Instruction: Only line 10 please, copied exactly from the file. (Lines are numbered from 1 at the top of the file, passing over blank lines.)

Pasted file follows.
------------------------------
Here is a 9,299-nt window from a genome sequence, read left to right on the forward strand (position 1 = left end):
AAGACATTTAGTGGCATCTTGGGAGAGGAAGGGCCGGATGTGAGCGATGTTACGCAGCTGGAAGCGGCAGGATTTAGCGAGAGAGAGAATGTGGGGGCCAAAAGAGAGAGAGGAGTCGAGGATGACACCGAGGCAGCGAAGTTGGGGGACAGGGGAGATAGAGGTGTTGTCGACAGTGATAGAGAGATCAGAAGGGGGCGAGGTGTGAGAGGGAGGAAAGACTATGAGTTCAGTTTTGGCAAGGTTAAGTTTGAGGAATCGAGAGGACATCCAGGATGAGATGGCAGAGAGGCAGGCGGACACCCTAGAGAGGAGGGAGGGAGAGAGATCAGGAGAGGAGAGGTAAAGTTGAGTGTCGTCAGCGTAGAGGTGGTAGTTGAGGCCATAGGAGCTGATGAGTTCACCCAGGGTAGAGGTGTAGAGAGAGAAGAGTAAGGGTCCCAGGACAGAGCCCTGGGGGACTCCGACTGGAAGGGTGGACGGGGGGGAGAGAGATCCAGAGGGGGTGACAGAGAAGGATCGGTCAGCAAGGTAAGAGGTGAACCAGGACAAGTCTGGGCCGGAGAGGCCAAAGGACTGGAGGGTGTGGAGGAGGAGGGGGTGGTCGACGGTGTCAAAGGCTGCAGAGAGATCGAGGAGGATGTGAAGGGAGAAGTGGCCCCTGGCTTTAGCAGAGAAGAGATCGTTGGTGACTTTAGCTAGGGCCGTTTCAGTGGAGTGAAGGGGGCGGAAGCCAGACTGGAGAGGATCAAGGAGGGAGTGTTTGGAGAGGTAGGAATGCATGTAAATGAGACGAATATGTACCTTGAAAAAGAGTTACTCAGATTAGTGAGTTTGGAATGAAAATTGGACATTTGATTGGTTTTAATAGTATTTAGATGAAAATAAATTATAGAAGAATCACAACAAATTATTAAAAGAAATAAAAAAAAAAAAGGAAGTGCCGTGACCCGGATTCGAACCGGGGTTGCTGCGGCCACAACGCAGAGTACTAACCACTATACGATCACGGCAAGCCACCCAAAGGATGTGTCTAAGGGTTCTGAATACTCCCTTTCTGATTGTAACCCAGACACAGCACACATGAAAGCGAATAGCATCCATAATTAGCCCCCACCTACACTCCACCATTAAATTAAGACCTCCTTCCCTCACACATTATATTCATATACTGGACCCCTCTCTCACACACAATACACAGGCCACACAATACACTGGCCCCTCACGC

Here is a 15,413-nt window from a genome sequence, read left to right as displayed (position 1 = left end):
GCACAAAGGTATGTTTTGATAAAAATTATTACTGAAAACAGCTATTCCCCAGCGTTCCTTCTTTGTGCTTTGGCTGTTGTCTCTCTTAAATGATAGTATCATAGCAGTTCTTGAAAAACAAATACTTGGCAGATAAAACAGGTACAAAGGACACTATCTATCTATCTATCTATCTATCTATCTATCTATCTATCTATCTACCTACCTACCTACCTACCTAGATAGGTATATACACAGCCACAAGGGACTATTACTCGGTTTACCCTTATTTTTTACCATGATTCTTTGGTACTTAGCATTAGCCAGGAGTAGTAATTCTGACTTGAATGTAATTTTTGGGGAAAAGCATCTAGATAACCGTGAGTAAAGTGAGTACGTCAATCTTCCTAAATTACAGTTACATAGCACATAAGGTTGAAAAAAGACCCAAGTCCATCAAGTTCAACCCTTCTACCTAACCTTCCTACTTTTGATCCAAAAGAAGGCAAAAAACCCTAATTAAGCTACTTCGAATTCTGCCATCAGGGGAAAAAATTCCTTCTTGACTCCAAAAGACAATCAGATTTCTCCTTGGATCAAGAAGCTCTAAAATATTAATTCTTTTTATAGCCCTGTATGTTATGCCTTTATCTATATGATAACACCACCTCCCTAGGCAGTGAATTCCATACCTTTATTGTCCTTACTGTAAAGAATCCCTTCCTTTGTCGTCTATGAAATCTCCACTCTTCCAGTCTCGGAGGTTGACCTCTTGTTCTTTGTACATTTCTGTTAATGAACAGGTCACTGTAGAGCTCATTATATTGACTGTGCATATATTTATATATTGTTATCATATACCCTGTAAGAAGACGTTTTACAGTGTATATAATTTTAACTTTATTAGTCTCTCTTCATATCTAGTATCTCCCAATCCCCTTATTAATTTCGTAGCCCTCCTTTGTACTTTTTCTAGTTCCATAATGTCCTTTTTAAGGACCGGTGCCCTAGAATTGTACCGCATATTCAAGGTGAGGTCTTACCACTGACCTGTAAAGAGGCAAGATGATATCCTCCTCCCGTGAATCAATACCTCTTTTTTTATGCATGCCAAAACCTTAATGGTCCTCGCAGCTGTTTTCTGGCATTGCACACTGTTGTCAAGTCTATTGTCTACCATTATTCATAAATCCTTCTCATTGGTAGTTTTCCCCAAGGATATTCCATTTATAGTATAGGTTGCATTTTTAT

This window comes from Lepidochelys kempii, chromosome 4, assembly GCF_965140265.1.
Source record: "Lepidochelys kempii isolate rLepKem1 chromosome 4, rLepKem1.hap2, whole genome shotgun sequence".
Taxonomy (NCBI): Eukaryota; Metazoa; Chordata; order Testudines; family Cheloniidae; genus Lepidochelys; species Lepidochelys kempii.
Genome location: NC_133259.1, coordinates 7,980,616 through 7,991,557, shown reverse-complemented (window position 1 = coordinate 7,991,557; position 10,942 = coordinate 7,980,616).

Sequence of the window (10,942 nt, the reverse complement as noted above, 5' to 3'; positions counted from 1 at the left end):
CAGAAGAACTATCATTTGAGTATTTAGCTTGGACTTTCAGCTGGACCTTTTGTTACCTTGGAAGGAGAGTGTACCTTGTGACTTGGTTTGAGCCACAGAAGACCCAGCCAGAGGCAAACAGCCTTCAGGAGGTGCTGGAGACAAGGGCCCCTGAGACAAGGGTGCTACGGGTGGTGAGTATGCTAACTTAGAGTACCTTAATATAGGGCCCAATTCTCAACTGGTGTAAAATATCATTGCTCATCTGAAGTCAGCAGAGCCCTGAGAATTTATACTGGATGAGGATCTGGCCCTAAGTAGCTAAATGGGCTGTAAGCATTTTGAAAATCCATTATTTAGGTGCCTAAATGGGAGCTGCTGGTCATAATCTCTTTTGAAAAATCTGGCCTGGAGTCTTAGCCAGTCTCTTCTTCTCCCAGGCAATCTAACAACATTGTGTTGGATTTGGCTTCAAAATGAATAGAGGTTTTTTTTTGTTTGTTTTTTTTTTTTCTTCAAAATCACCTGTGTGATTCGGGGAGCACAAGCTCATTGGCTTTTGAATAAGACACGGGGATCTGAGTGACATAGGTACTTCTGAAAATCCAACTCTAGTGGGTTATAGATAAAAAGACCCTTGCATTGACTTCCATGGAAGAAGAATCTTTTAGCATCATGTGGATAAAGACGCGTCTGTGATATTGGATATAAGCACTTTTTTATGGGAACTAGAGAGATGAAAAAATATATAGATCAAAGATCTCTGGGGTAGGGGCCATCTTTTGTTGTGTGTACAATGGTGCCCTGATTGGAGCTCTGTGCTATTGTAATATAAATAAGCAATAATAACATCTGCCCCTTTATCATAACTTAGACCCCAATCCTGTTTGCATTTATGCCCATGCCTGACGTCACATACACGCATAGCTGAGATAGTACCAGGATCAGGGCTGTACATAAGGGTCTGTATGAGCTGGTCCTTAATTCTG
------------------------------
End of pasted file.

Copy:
CAGAAGAACTATCATTTGAGTATTTAGCTTGGACTTTCAGCTGGACCTTTTGTTACCTTGGAAGGAGAGTGTACCTTGTGACTTGGTTTGAGCCACAGAAGACCCAGCCAGAGGCAAACAGCCTTCAGGAGGTGCTGGAGACAAGGGCCCCTGAGACAAGGGTGCTACGGGTGGTGAGTATGCTAACTTAGAGTACCTTAATATAGGGCCCAATTCTCAACTGGTGTAAAATATCATTGCTCATCTGAAGTCAGCAGAGCCCTGAGAATTTATACTGGATGAGGATCTGGCCCTAAGTAGCTAAATGGGCTGTAAGCATTTTGAAAATCCATTATTTAGGTGCCTAAATGGGAGCTGCTGGTCATAATCTCTTTTGAAAAATCTGGCCTGGAGTCTTAGCCAGTCTCTTCTTCTCCCAGGCAATCTAACAACATTGTGTTGGATTTGGCTTCAAAATGAATAGAGGTTTTTTTTTGTTTGTTTTTTTTTTTTCTTCAAAATCACCTGTGTGATTCGGGGAGCACAAGCTCATTGGCTTTTGAATAAGACACGGGGATCTGAGTGACATAGGTACTTCTGAAAATCCAACTCTAGTGGGTTATAGATAAAAAGACCCTTGCATTGACTTCCATGGAAGAAGAATCTTTTAGCATCATGTGGATAAAGACGCGTCTGTGATATTGGATATAAGCACTTTTTTATGGGAACTAGAGAGATGAAAAAATATATAGATCAAAGATCTCTGGGGTAGGGGCCATCTTTTGTTGTGTGTACAATGGTGCCCTGATTGGAGCTCTGTGCTATTGTAATATAAATAAGCAATAATAACATCTGCCCCTTTATCATAACTTAGACCCCAATCCTGTTTGCATTTATGCCCATGCCTGACGTCACATACACGCATAGCTGAGATAGTACCAGGATCAGGGCTGTACATAAGGGTCTGTATGAGCTGGTCCTTAATTCTG